Ted Simons: The Governor also said you need to restrain yourselves from raising tuition. Look at cutting administrative costs, programs that don't work, these sorts of things. Respond.
Mark Killian: You know, we made a lot of cuts, we've made a lot of changes in the university during the great recession. And during that time we went to the old good old well of raise the tuition to make up the difference. I don't think these regents are prepared to do that again. We can't continue to cover the legislators' tax free environment by creating increased taxes by way of raising tuition on middle-class families. That's a nonstarter. And so the regents have been good little boys and girls in the past, we've raised tuition and fees to try and make things work. We're not going down that road again.
Ted Simons: So what road do you go down?
Mark Killian: We're going to have to look hard and low at everything we do at the universities. It looks like there will be a cost to not funding the universities through the general fund. But to go back and ask people to increase the pay of tuition, we can't -- we can't price ourselves out of education in Arizona. And so my gut reaction is this group of Board of Regents isn't going rubber stamp these proposals. We are going to look at them very carefully. We will try and analyze exactly just what it does to our students. But I for one am not interested in raising the cost of tuition for our people of Arizona.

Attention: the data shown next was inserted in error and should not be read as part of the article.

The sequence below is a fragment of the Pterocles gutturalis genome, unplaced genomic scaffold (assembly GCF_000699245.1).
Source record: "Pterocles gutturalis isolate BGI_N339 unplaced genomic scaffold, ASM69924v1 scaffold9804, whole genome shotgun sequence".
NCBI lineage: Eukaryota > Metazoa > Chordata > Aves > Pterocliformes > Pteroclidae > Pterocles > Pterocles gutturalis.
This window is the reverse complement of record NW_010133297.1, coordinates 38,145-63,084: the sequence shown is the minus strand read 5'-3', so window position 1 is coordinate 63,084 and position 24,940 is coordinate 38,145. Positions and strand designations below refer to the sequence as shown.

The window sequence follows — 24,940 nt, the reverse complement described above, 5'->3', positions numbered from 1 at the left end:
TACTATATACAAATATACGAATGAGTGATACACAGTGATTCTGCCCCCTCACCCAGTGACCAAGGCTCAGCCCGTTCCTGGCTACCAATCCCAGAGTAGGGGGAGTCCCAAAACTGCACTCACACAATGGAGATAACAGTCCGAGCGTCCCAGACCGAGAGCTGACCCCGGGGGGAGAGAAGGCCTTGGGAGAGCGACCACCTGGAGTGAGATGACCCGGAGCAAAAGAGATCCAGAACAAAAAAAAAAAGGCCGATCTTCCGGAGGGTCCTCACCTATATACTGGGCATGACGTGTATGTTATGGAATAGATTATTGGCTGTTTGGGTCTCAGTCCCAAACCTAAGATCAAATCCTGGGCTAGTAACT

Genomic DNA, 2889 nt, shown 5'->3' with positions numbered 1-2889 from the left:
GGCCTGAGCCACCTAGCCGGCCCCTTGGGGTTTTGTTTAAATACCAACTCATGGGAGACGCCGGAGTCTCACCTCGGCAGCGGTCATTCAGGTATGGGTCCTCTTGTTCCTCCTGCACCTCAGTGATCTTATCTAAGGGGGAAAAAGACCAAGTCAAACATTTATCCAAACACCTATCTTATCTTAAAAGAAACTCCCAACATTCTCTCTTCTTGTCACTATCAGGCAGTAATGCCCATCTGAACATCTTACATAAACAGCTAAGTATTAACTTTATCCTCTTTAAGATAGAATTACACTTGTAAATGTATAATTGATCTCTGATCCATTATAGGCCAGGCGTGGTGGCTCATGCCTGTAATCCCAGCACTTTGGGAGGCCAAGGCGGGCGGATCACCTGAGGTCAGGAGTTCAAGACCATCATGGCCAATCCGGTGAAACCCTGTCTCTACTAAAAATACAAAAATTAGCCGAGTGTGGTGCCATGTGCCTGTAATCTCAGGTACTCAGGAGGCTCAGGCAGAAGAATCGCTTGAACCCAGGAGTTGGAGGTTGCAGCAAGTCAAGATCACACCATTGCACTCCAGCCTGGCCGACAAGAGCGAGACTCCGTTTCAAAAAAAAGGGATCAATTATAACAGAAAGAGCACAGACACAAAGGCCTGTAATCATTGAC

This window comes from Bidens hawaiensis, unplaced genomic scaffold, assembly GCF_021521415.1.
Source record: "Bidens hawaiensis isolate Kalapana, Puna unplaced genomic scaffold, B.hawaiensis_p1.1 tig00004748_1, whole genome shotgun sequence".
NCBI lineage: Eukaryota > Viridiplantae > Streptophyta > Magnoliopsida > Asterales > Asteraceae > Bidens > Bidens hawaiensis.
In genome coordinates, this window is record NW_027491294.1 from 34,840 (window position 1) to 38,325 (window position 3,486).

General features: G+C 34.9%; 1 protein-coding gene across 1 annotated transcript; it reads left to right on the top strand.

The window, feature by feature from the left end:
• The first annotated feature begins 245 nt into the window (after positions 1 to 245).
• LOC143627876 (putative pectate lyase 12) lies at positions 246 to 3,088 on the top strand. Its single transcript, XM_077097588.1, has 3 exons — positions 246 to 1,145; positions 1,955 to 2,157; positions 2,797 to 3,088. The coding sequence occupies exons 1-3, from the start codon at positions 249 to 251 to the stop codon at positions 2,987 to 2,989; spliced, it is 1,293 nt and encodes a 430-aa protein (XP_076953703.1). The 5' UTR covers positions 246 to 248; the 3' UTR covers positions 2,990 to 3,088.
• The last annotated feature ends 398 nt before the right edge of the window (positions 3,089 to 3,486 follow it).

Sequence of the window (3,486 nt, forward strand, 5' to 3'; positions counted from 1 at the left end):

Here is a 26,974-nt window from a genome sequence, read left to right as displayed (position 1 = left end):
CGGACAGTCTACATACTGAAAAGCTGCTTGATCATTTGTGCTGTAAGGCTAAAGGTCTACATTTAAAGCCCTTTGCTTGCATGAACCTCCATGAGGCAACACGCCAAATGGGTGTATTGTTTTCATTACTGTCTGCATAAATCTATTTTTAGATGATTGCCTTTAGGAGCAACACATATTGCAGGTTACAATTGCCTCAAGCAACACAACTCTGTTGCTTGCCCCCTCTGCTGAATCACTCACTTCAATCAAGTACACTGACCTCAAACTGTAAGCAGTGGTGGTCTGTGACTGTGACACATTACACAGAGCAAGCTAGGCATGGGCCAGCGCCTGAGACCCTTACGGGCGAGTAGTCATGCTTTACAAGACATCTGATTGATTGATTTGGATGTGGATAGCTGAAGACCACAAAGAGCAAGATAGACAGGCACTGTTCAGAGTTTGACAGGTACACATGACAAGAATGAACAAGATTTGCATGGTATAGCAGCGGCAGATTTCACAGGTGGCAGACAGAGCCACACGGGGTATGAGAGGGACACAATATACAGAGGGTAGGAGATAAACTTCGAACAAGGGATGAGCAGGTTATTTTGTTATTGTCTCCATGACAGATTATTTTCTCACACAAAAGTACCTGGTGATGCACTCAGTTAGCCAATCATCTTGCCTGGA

Ted Simons: Are you interested in suing the state over this?
Mark Killian: I'd sue anybody over this whole problem. It's one of the options that is on the table by the regents. We've talked about that. And that is, you know, what is the meaning of the words in the constitution. Do they really mean what they mean? Our lawyers are looking at every avenue to see if there's something we need to do. The most important thing out of that whole discussion is as regents, we don't want to give up our legal rights by not doing something, okay? And so we need to make sure we protect our legal rights under the constitution to defend that language that says that the legislature is to fund and improve the public institutions.
Ted Simons: And shall raise taxes.
Mark Killian: That's right. It's a sneaky little word about shall. It doesn't say maybe. And you know, in Arizona it's been 25 years since we've had a legislative imposed tax increase. It may be time to reconsider where we're headed.